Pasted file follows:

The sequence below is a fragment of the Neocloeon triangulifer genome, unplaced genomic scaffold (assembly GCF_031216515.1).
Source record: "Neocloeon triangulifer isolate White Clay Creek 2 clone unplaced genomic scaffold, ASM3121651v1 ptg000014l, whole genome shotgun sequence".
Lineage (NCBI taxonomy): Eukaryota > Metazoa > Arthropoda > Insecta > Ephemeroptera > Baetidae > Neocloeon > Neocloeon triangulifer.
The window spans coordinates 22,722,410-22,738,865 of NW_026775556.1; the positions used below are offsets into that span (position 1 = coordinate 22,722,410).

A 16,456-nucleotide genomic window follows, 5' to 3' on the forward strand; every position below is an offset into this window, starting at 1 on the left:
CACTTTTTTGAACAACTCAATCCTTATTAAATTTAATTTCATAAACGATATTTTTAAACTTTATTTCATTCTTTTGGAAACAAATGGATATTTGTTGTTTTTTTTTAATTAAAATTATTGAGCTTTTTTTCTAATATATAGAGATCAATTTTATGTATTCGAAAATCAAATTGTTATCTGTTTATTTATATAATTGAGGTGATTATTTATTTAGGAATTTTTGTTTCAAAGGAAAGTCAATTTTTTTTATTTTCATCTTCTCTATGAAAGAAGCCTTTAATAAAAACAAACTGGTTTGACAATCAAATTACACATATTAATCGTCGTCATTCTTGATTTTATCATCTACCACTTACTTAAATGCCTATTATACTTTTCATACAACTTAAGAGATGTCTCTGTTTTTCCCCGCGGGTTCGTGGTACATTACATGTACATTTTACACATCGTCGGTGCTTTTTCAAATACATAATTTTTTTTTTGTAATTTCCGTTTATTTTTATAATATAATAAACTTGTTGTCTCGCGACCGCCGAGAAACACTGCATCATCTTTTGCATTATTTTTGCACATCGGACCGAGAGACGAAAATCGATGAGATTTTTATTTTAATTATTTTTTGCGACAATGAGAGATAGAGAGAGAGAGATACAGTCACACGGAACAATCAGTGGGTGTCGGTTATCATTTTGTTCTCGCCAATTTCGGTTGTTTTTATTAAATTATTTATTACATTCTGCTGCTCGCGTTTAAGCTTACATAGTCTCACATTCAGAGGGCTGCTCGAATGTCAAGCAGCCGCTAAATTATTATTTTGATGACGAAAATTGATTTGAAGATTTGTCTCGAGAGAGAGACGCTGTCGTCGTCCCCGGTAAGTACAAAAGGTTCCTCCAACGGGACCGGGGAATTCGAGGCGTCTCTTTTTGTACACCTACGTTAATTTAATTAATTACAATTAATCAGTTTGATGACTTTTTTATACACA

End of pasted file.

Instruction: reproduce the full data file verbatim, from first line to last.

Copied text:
The sequence below is a fragment of the Neocloeon triangulifer genome, unplaced genomic scaffold (assembly GCF_031216515.1).
Source record: "Neocloeon triangulifer isolate White Clay Creek 2 clone unplaced genomic scaffold, ASM3121651v1 ptg000014l, whole genome shotgun sequence".
Lineage (NCBI taxonomy): Eukaryota > Metazoa > Arthropoda > Insecta > Ephemeroptera > Baetidae > Neocloeon > Neocloeon triangulifer.
The window spans coordinates 22,722,410-22,738,865 of NW_026775556.1; the positions used below are offsets into that span (position 1 = coordinate 22,722,410).

A 16,456-nucleotide genomic window follows, 5' to 3' on the forward strand; every position below is an offset into this window, starting at 1 on the left:
CACTTTTTTGAACAACTCAATCCTTATTAAATTTAATTTCATAAACGATATTTTTAAACTTTATTTCATTCTTTTGGAAACAAATGGATATTTGTTGTTTTTTTTTAATTAAAATTATTGAGCTTTTTTTCTAATATATAGAGATCAATTTTATGTATTCGAAAATCAAATTGTTATCTGTTTATTTATATAATTGAGGTGATTATTTATTTAGGAATTTTTGTTTCAAAGGAAAGTCAATTTTTTTTATTTTCATCTTCTCTATGAAAGAAGCCTTTAATAAAAACAAACTGGTTTGACAATCAAATTACACATATTAATCGTCGTCATTCTTGATTTTATCATCTACCACTTACTTAAATGCCTATTATACTTTTCATACAACTTAAGAGATGTCTCTGTTTTTCCCCGCGGGTTCGTGGTACATTACATGTACATTTTACACATCGTCGGTGCTTTTTCAAATACATAATTTTTTTTTTGTAATTTCCGTTTATTTTTATAATATAATAAACTTGTTGTCTCGCGACCGCCGAGAAACACTGCATCATCTTTTGCATTATTTTTGCACATCGGACCGAGAGACGAAAATCGATGAGATTTTTATTTTAATTATTTTTTGCGACAATGAGAGATAGAGAGAGAGAGATACAGTCACACGGAACAATCAGTGGGTGTCGGTTATCATTTTGTTCTCGCCAATTTCGGTTGTTTTTATTAAATTATTTATTACATTCTGCTGCTCGCGTTTAAGCTTACATAGTCTCACATTCAGAGGGCTGCTCGAATGTCAAGCAGCCGCTAAATTATTATTTTGATGACGAAAATTGATTTGAAGATTTGTCTCGAGAGAGAGACGCTGTCGTCGTCCCCGGTAAGTACAAAAGGTTCCTCCAACGGGACCGGGGAATTCGAGGCGTCTCTTTTTGTACACCTACGTTAATTTAATTAATTACAATTAATCAGTTTGATGACTTTTTTATACACA